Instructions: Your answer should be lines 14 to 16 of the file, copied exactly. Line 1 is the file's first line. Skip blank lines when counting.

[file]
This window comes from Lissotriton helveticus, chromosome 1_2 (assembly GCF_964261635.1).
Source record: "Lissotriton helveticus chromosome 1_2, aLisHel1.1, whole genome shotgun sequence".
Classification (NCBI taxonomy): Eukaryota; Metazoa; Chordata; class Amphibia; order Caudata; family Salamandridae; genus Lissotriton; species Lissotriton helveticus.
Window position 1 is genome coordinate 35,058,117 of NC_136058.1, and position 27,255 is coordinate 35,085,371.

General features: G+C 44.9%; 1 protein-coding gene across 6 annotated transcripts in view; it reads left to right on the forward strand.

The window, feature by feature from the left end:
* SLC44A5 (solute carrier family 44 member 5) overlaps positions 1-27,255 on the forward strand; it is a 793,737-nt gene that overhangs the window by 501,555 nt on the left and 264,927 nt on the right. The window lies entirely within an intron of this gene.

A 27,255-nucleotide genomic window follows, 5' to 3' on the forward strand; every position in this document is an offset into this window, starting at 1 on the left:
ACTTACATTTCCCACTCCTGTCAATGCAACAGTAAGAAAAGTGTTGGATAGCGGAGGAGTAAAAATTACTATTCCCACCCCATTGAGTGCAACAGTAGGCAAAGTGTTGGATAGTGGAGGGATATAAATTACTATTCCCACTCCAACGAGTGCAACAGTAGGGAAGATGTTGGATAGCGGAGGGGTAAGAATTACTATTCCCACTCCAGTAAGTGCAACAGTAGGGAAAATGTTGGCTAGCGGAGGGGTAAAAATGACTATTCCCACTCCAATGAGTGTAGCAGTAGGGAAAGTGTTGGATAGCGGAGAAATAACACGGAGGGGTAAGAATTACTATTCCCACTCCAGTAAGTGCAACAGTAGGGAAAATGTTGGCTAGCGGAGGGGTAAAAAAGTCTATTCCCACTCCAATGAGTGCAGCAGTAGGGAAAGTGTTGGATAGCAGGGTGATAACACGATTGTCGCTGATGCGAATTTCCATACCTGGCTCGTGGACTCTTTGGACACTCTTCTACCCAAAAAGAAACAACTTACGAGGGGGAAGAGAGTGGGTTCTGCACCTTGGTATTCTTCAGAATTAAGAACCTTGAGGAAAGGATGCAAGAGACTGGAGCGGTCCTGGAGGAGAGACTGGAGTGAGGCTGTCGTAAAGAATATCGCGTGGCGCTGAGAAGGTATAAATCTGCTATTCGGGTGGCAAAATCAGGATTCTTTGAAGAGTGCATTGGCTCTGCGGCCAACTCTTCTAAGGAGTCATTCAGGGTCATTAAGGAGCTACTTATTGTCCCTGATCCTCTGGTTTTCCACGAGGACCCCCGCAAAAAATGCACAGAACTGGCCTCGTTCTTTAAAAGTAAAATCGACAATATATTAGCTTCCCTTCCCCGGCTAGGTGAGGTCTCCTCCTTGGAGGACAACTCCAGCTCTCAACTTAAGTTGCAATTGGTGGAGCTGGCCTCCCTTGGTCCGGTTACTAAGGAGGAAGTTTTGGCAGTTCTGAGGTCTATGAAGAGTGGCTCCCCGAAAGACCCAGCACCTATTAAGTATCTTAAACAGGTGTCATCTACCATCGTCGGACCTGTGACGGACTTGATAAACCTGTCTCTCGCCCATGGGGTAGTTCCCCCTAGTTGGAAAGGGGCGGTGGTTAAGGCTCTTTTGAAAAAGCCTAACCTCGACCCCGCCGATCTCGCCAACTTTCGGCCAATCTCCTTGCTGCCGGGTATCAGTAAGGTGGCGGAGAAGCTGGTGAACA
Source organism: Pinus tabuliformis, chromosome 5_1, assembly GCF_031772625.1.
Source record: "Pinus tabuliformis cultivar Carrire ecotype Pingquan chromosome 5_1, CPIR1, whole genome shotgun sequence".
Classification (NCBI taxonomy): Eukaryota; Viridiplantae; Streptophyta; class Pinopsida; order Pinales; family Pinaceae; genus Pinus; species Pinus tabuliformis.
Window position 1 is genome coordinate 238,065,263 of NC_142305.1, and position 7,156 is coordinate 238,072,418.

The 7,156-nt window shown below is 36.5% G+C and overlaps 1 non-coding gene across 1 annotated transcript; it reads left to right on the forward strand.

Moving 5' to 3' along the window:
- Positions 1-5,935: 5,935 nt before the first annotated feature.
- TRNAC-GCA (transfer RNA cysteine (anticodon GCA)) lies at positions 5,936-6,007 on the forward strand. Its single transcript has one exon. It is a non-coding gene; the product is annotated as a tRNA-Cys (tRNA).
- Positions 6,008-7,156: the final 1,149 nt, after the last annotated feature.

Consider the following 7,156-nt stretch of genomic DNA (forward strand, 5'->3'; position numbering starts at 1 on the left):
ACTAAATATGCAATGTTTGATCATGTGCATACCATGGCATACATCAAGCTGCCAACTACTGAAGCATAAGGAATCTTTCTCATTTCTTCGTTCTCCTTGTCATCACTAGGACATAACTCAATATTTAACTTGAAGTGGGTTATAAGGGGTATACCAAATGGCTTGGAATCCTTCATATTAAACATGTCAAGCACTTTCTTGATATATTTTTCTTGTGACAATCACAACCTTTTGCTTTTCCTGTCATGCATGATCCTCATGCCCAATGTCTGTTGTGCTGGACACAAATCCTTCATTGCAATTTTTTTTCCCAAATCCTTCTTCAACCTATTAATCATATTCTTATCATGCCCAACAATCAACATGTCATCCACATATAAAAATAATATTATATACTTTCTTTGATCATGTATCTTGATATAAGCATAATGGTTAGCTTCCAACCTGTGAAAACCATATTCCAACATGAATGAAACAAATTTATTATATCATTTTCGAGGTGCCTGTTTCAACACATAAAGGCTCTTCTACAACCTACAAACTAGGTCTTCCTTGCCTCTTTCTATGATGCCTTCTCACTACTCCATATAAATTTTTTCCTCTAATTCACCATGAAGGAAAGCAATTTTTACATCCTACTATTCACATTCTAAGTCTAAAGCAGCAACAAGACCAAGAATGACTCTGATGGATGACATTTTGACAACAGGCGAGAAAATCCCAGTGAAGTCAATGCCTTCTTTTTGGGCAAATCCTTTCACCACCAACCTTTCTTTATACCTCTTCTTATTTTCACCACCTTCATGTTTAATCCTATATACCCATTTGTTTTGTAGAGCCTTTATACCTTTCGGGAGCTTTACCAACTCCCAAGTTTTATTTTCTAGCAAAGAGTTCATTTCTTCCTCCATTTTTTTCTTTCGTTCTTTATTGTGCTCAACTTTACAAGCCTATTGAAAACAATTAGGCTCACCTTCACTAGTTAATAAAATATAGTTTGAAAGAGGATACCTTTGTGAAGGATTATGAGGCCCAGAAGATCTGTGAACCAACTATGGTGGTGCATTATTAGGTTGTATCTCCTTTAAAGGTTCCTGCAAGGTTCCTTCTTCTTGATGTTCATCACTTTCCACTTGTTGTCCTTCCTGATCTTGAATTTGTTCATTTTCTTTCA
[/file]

The 7,156-nt window shown below is 36.5% G+C and overlaps 1 non-coding gene across 1 annotated transcript; it reads left to right on the forward strand.

Moving 5' to 3' along the window:
- Positions 1-5,935: 5,935 nt before the first annotated feature.